Tim Lincecum has never been a conventional pitcher.
From the way he and his stage-father dictated to teams that were interested in drafting him that there would be no deviation in his unique motion, to the Giants decision not to treat him as a delicate flower that would disintegrate at a strong wind by establishing ludicrous and random edicts on his workload, Lincecum’s always been different and the Giants, to their credit, have enabled him.
Unlike other pitchers like Stephen Strasburg, there was no long-term plan to count innings and pitches in a manner that was more applicable to keeping him from getting hurt and shielding the organization from criticism at the expense of developing him to be the best he could be. Lincecum pitched in 13 minor league games before heading to San Francisco. In the minors and majors in 2007, he threw a total of 177 innings. In 2008, he logged 227 and won the first of back-to-back Cy Young Awards. His innings totals have been over 212 in every year since his rookie campaign.
For an organization that’s been called antiquated in their personnel decisions, the Giants may be leading a full circle revival to a return of the old-school days by letting young pitchers pitch and not nitpicking their innings and pitch counts so they can stay healthy when they’re 28 and on the free agent market so the Yankees and Red Sox can give them the free agent money a team like the Giants can’t.
That Lincecum iconoclasm and Giants’ “antiquated” methods are extending to their contract negotiations.
If the performance of Lincecum were replicated in another venue, the team and player would have come to an agreement on a long-term deal after the first year or two of his career. Most would want the mutual security of a guarantee for the player and cost certainty for the team.
He’s willing to put his money where his mouth is and function on what amounts to a biennial back-and-forth of threatening to go to the arbitration table before hammering out a very lucrative—and short-term—contract.
Confident enough to expect to continue having the same success he’s had so far, Lincecum deviates from the norm on and off the field. This uniqueness has led to him becoming something of a cultural phenomenon. He’s extremely small for a pitcher in today’s game; he shuns conventional postgame recovery tactics like icing his arm; and that personality extends all the way to his long flowing black hair and alternative, borderline hippie style.
Because he’s left to his own devices as a player, he’s not subject to the self-doubt that permeates the psyche of even the most established players.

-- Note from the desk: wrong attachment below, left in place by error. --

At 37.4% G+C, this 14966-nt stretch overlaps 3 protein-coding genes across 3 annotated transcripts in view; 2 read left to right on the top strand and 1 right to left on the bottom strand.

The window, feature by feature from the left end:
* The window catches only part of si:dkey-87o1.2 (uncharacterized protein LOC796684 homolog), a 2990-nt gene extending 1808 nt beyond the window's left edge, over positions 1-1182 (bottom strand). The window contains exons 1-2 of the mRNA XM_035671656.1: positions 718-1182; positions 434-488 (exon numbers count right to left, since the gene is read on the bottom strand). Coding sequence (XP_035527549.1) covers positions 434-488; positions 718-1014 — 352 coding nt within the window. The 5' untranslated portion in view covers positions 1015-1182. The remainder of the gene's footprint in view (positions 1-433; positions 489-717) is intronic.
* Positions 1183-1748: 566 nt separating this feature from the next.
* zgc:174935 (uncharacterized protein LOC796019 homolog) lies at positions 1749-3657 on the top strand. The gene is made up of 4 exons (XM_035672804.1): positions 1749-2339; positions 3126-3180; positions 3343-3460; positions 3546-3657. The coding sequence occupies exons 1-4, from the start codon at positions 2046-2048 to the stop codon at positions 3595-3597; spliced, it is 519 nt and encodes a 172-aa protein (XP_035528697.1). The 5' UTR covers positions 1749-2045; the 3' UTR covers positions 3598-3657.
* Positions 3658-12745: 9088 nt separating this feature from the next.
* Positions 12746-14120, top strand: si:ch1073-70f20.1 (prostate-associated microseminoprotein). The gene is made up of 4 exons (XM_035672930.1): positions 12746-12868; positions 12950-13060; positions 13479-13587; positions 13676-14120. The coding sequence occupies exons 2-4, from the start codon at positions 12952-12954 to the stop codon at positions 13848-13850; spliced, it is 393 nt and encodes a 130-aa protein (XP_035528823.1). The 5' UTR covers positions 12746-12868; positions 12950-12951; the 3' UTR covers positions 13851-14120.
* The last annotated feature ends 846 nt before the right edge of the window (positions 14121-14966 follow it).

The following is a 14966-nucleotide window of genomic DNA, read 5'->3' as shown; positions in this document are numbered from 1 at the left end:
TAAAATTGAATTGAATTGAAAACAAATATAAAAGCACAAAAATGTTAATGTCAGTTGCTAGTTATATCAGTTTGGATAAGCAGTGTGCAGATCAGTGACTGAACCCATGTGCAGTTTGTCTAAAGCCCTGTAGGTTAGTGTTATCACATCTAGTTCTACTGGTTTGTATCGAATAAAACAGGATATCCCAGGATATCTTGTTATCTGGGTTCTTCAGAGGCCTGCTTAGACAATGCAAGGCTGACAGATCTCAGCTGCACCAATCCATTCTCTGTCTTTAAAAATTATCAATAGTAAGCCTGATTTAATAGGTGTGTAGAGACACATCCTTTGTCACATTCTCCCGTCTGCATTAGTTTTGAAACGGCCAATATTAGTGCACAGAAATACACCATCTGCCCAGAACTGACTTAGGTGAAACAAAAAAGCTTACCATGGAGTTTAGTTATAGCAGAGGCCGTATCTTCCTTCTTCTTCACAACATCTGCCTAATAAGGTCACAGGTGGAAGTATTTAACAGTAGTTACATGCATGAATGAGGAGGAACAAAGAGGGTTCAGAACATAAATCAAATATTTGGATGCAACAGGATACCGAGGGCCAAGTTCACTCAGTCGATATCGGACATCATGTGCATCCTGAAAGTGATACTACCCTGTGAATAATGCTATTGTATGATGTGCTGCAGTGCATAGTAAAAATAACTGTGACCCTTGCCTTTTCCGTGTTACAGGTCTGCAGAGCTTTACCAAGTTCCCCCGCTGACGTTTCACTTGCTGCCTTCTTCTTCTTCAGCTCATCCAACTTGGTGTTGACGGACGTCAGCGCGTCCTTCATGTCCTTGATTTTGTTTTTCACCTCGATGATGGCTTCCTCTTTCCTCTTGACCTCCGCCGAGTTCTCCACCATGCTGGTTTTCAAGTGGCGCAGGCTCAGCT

With that in mind, he refused the Giants overtures to sign a 5-year, $100 million contract to buy out his remaining arbitration years and first three years of free agency.
This would’ve provided him with a 9-figure payday even if he never threw another pitch—something that’s a possibility with any pitcher regardless of his dedication and the team’s diligence in keeping him healthy.
But he decided that he wanted a shorter-term deal and to take his chances.
With that in mind, Lincecum and the Giants have reached a verbal agreement on a 2-year, $40.5 million deal to avoid arbitration for this year and next.
He wants to maximize his dollars and if he happens to get hurt before the day he’s on the open market, so be it.
For someone who puts forth the public face of the gentle soul who’d be comfortable living in a commune, Lincecum is ruthless on the field and an unfettered capitalist off it.
Most players would’ve taken the money and ran.
But most players aren’t allowed to think for themselves and figure out their issues on their own without interference from the front office, managers and coaches.
Lincecum is taking a risk by going the short-term route and waiting out his opportunity at free agency, but if he maintains his level of work, he’s going to make a lot more money than he would if he settled for safety rather than trusting himself and what he’s been taught.
The logic on the Giants part seems to be that if his bullets are going to be spent, they’ll be spent as a Giant.
For Lincecum, he’s investing in himself and his belief that the techniques taught to him by his dad will yield long-term durability.
In an age of baseball pitchers being something of an underdeveloped nation through overprotective paranoia, it’s somewhat refreshing.
It’s very refreshing.